By choosing as its lie of the year “Republicans voted to end Medicare,” Politfact took an arguable point and tried to turn into a lie. Big mistake. They hurt the Politifact project by doing that. I wish they hadn’t.
The reason I think they were wrong is not that I see the statement, “Republicans voted to end Medicare” as indisputably true. It’s more the opposite: this is a very disputable claim. Jonathan Chait’s analysis matches my own:
The Republican budget would very dramatically change Medicare. The plan would turn a single-payer system into vouchers for private insurance, and the value of those vouchers would fall steadily behind the cost of that insurance, so that within a relatively short time it would cover only a small fraction of the cost of insurance.
Is that “ending Medicare?” Well, it’s a matter of opinion. At some point, a change is dramatic enough that it is clearly ending the program. If you proposed to replace Medicare with a plan to give everybody two free aspirin on their 65th birthday, I would hope Politfact would concede that this would be “ending Medicare,” even if you call the free aspirin “Medicare.” On the other hand, small tweaks could not accurately be called “ending Medicare.” Between those two extremes, you have gray areas where you can’t really say with certainty whether a change is radical enough to constitute ending Medicare.
Does the Republican plan indeed end Medicare? I would argue yes. But it’s obviously a question of interpretation, not fact. And the whole problem with Politifact’s “Lie of the Year” is that it doesn’t grasp this distinction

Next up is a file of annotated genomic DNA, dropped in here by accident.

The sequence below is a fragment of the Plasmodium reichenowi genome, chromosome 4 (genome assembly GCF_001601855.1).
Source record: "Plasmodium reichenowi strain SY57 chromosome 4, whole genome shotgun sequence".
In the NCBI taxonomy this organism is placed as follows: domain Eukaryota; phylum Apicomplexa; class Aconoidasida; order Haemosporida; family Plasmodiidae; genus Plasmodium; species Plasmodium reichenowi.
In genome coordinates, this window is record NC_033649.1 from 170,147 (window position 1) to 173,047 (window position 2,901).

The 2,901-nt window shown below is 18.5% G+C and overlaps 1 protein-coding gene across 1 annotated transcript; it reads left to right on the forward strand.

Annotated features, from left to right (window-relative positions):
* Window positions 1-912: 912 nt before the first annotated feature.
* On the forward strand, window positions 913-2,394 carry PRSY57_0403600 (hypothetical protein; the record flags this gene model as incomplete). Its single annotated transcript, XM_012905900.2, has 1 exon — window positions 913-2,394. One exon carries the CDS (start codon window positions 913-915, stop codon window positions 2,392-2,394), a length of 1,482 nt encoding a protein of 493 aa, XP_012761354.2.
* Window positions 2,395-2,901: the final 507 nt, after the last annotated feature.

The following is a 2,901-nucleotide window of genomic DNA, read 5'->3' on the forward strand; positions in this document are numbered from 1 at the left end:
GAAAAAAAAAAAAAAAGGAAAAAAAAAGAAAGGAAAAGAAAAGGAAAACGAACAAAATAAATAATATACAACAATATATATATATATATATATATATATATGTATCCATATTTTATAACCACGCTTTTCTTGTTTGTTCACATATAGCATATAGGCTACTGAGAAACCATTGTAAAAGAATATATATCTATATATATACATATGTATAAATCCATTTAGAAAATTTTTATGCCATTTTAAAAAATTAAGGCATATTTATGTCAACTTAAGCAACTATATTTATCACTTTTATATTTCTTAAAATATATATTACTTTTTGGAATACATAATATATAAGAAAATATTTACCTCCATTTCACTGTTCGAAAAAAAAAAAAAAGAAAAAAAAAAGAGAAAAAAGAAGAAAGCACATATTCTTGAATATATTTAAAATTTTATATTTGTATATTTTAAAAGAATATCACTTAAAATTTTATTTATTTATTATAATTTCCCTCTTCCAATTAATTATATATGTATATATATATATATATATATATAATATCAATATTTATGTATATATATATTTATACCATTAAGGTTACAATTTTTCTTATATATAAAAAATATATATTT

Right. The Economist pointed out another problem, which is that Lie of the Year says something about an intention to deceive. “The finalists are presented as lies rather than inaccurate statements or misinterpretations.”
This is an important distinction because, with regard to the Medicare claim, both sides could well be sincere: Democrats believe Republicans are trying to kill Medicare, and Republicans believe they aren’t. And while both sides have a political interest—senior citizens are diligent voters—let’s posit that there are Republicans who sincerely believe the best way to steward the country, and to guarantee some health care to the future elderly, is to reform the system to bring down entitlement costs. In other words, if insincerity or deliberate deception is a defining feature of a lie, then it may be that neither side is lying, regardless of who is correct.
It’s fair for Politifact to point out that “Republicans voted to end Medicare” isn’t as accurate as it could be. It’s fair to observe that adding a qualifier like, “Republicans voted to end Medicare as we’ve known it…” makes it more kosher. It’s fair to criticize those Democrats who have spoken less precisely than they could have about the change that Congressman Paul Ryan proposed. It’s fair to point to the inglorious history of scaring senior citizens rather than solving real problems. And it’s fair to hold up as virtuous more cautious statements, as Politifact did here:
President Barack Obama was also more precise with his words, saying the Medicare proposal “would voucherize the program and you potentially have senior citizens paying $6,000 more.”
My verdict: I don’t think Politifact chose a lie of the year in 2011. Their sights were set on something different, and they erred by calling it what they called it. They wanted to point out how far from virtuous the behavior of some Democrats was in reaction to the Ryan plan. They were standing up for the idea of scrupulous debate. They were saying: Be more careful! Because if you are not careful, you can scare people unnecessarily. Don’t go for the easy line! Be strict with yourself! Stay virtuous…
But the object of their criticism wasn’t a lie, it was a vice. They chose the vice of the year, and they called it a lie, which violates one of the ideas Politifact stands for: if things cannot be called by their right names, public discussion itself becomes impossible.